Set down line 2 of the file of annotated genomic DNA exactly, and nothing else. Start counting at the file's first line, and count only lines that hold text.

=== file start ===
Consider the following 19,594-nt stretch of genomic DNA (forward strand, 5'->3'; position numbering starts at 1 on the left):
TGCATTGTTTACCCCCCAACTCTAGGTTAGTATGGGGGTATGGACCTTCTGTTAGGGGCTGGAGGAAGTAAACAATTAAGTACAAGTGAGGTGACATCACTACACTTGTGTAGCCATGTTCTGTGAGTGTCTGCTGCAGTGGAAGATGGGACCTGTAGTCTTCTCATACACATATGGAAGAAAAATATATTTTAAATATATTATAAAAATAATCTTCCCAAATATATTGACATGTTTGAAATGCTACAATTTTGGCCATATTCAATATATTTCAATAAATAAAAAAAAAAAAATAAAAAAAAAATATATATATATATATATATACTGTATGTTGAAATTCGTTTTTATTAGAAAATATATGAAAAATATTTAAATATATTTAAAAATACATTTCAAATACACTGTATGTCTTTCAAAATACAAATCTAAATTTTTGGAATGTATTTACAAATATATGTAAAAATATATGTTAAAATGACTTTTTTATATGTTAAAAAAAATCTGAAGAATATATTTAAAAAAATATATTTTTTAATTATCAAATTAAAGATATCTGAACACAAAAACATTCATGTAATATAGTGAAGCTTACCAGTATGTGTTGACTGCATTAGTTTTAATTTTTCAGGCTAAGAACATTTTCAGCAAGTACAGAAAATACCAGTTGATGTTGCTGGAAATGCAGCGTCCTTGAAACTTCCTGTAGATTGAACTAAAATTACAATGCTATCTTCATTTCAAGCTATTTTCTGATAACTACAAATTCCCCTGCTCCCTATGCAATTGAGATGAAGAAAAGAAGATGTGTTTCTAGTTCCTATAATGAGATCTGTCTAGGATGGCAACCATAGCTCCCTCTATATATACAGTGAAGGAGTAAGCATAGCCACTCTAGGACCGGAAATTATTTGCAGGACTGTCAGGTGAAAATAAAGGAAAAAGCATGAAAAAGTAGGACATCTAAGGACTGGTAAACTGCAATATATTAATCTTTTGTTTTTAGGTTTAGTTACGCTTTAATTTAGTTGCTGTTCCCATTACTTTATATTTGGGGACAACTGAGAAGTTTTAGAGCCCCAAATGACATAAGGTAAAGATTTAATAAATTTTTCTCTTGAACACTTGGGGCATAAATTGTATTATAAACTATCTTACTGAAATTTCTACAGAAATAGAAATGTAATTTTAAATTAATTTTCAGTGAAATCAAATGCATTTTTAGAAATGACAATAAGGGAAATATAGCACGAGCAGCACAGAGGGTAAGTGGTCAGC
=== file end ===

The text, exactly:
TGCATTGTTTACCCCCCAACTCTAGGTTAGTATGGGGGTATGGACCTTCTGTTAGGGGCTGGAGGAAGTAAACAATTAAGTACAAGTGAGGTGACATCACTACACTTGTGTAGCCATGTTCTGTGAGTGTCTGCTGCAGTGGAAGATGGGACCTGTAGTCTTCTCATACACATATGGAAGAAAAATATATTTTAAATATATTATAAAAATAATCTTCCCAAATATATTGACATGTTTGAAATGCTACAATTTTGGCCATATTCAATATATTTCAATAAATAAAAAAAAAAAAATAAAAAAAAAATATATATATATATATATATACTGTATGTTGAAATTCGTTTTTATTAGAAAATATATGAAAAATATTTAAATATATTTAAAAATACATTTCAAATACACTGTATGTCTTTCAAAATACAAATCTAAATTTTTGGAATGTATTTACAAATATATGTAAAAATATATGTTAAAATGACTTTTTTATATGTTAAAAAAAATCTGAAGAATATATTTAAAAAAATATATTTTTTAATTATCAAATTAAAGATATCTGAACACAAAAACATTCATGTAATATAGTGAAGCTTACCAGTATGTGTTGACTGCATTAGTTTTAATTTTTCAGGCTAAGAACATTTTCAGCAAGTACAGAAAATACCAGTTGATGTTGCTGGAAATGCAGCGTCCTTGAAACTTCCTGTAGATTGAACTAAAATTACAATGCTATCTTCATTTCAAGCTATTTTCTGATAACTACAAATTCCCCTGCTCCCTATGCAATTGAGATGAAGAAAAGAAGATGTGTTTCTAGTTCCTATAATGAGATCTGTCTAGGATGGCAACCATAGCTCCCTCTATATATACAGTGAAGGAGTAAGCATAGCCACTCTAGGACCGGAAATTATTTGCAGGACTGTCAGGTGAAAATAAAGGAAAAAGCATGAAAAAGTAGGACATCTAAGGACTGGTAAACTGCAATATATTAATCTTTTGTTTTTAGGTTTAGTTACGCTTTAATTTAGTTGCTGTTCCCATTACTTTATATTTGGGGACAACTGAGAAGTTTTAGAGCCCCAAATGACATAAGGTAAAGATTTAATAAATTTTTCTCTTGAACACTTGGGGCATAAATTGTATTATAAACTATCTTACTGAAATTTCTACAGAAATAGAAATGTAATTTTAAATTAATTTTCAGTGAAATCAAATGCATTTTTAGAAATGACAATAAGGGAAATATAGCACGAGCAGCACAGAGGGTAAGTGGTCAGC